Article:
· About 7 minutes read

Zero information banking

[I posted this to the p2p-research list on 23. December 2010, but have since then had many conversations about it. Thought I’d repost it here both as an attempt to rekindle the blog and to store for posterity]

I’ve been experimenting with a line of thought to allow for p2p social banking with a high level of privacy, but yet limiting the possibilities
for fraud.

The approach I’m taking is based on zero-information proofs, utilizing some features of public key crytpography. For example, the mechanism for doing a trusted transfer is as follows:

First, some terms:

  • A – Alice’s name/public ID
  • B – Bob’s name/public ID
  • Sx(m) – Sign message m with x’s private key
  • Ex(m) – Encrypt message m to x using his public key
  • Dx(m) – Decrypt message m using x’s private key
  • Vx(m) – Verify signature of message m using x’s public key

Alice wants to transfer 1000 to Bob. They want the amount of the transfer to be secret, but they want their transfer to be accountable so neither can cheat.

Cheating is various things, but may include:

  • Alice pretending not to have transferred
  • Bob pretending not to have received the money
  • Alice or Bob lying about how much was transferred
  • Replay attacks – Bob using the same transfer repeatedly, or Eve making Alice bankrupt by replaying the transfer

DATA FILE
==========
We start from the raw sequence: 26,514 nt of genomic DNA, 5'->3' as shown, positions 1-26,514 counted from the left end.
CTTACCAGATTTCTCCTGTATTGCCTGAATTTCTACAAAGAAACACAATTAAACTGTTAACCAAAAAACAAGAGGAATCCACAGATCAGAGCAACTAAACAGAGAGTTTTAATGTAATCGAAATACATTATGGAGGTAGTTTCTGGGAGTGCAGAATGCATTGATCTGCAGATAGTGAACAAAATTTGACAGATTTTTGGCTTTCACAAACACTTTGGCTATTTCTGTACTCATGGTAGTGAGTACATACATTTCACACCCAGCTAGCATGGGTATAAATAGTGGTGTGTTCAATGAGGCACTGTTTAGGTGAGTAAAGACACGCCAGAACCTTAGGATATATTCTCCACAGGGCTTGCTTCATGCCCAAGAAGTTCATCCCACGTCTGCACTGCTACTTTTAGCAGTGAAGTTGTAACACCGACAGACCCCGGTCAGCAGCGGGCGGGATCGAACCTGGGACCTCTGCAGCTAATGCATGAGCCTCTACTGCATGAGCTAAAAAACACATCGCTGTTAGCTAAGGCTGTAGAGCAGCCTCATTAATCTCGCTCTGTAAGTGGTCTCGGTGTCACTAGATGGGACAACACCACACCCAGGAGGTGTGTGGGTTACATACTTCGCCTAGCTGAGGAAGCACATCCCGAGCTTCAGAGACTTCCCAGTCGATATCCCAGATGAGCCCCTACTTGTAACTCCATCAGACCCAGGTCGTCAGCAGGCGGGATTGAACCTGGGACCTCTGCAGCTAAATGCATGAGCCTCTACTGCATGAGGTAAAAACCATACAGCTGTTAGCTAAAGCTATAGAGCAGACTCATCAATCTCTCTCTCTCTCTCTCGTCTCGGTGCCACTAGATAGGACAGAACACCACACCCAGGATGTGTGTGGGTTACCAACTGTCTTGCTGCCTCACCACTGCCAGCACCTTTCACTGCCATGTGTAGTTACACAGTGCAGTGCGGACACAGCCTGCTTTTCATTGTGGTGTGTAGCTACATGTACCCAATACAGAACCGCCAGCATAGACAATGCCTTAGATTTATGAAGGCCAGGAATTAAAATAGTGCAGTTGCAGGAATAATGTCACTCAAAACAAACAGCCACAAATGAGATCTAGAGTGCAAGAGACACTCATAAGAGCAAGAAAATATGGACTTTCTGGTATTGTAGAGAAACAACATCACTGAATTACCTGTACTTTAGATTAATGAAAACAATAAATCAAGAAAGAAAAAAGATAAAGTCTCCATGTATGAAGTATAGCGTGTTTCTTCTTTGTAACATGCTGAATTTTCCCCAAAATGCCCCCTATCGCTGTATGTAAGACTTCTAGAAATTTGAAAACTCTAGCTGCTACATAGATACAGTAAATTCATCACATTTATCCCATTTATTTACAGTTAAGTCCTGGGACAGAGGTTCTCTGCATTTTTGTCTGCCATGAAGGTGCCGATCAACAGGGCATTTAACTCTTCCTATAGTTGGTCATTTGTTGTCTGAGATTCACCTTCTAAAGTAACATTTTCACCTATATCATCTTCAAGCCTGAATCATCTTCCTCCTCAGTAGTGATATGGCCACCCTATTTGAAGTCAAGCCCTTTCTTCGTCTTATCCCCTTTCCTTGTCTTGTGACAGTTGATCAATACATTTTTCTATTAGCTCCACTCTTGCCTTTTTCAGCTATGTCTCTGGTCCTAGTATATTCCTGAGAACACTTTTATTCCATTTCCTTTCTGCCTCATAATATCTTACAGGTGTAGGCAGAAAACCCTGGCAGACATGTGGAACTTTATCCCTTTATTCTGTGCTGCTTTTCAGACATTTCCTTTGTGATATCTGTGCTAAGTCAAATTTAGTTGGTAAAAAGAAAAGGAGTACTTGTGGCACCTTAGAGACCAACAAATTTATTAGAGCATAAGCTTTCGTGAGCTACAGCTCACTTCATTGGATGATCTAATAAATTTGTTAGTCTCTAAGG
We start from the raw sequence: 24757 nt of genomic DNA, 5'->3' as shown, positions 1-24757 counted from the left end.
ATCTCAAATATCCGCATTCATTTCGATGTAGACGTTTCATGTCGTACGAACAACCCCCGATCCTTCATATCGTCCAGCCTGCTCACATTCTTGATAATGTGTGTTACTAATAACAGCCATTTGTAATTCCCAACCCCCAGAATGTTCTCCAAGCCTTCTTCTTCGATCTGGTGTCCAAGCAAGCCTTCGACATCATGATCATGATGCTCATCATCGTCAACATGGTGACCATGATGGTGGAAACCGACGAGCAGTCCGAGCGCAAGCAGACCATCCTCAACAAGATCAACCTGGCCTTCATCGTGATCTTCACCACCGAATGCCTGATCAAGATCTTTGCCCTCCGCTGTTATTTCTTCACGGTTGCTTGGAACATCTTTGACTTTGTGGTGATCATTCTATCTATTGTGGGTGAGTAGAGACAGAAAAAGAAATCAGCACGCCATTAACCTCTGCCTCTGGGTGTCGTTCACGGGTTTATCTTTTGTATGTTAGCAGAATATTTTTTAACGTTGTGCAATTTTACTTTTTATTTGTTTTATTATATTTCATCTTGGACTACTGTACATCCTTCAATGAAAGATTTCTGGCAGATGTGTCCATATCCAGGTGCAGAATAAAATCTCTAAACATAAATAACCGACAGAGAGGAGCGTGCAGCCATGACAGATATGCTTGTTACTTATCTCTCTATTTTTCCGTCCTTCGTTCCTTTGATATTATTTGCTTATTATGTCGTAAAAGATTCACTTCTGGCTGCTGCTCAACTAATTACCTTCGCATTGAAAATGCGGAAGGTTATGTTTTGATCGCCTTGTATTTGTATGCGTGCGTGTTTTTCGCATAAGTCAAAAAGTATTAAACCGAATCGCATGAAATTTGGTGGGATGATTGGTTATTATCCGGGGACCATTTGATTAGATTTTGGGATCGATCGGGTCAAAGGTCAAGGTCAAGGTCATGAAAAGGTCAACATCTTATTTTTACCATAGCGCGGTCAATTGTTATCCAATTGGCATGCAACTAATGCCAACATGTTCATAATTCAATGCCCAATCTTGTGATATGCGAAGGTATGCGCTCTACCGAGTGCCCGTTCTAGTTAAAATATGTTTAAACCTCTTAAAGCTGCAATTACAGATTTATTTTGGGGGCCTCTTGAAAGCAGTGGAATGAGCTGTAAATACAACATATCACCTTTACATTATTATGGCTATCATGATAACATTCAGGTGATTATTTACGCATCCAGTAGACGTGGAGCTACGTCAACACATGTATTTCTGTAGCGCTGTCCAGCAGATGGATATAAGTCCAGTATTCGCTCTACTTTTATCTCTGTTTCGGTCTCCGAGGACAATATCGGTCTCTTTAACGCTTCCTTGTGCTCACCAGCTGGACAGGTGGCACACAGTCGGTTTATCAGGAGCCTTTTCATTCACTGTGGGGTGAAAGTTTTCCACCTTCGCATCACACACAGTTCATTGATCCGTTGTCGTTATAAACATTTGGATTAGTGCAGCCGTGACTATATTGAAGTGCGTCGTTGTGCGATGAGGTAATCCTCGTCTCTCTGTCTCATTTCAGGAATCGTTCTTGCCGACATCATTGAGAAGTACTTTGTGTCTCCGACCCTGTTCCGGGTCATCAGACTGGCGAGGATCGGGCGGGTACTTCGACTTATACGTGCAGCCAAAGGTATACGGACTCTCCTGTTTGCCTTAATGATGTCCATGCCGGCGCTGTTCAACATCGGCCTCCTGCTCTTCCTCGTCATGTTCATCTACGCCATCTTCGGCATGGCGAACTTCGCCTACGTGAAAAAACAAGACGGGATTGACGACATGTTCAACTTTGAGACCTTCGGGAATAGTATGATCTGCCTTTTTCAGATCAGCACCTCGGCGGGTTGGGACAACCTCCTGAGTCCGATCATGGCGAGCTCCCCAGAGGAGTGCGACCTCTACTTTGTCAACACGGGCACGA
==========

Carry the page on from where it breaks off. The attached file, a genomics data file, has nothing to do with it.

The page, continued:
• MITM – Eve intercepts the transfer and meddles with the amount or prevents it from getting to Bob

They ask Trent (the trusted server – a broker) to be a witness, but Trent isn’t supposed to know enough about the transfer to be able to tell anybody how much was transferred, only that it happened and, if need be, he can verify which transfer it was.

(Implied: transaction identities and timestamps to prevent replay; couldn’t be bothered to work it into the algorithm described here – it would be unnecessarily cumbersome in notation)

  1. Alice creates a transfer token p = 1000 and signs it with her public key, Sa(p). Sends to Bob (Eb(Sa(p))).
  2. Bob Va(Db(Sa(p)))
  3. Bob signs and sends (Ea(Sb(Db(Eb(Sa(p)))))) = (Ea(Sb(Sa(p))) to Alice
  4. Alice notifies Trent that a transfer has occurred, (Eb(Sb(Sa(p))), Ea(Sb(Sa(p))), A, B).
  5. Trent saves this in his brokerage diary.
  6. Trent starts asking Alice and Bob questions at random. e.g., Trent asks Alice: What is the amount transferred multiplied by 400?
  7. Alice responds: Eb(p*400)
  8. Trent asks Bob: What number has the amount been multiplied with in Eb(p*400)
  9. Bob responds: Et(Db(p*400)/p)
  10. Trent asks 4-5 questions like this, starting with Bob and Alice interchangably (or randomly). If Trent always gets the correct answer, he publishes a certificate:
    St(Eb(Sb(Sa(p))), Ea(Sb(Sa(p))), A, B)
  11. Alice stores a transfer out on her ledger:  (-p, St(Eb(Sb(Sa(p))), Ea(Sb(Sa(p))), A, B), A, B)
  12. Bob stores a transfer in on his ledger:  (p, St(Eb(Sb(Sa(p))), Ea(Sb(Sa(p))), A, B), A, B)

This essentially allows Trent to verify that a transaction has occurred from Alice to Bob, and they agree on the amount transferred on both ends, and that nobody has tampered with the transaction… all without Trent ever knowing how much is being transferred. As zero information proofs go, this is fairly simple – the only “innovation” (if it could be called that…) here is the use of “accounting logic”…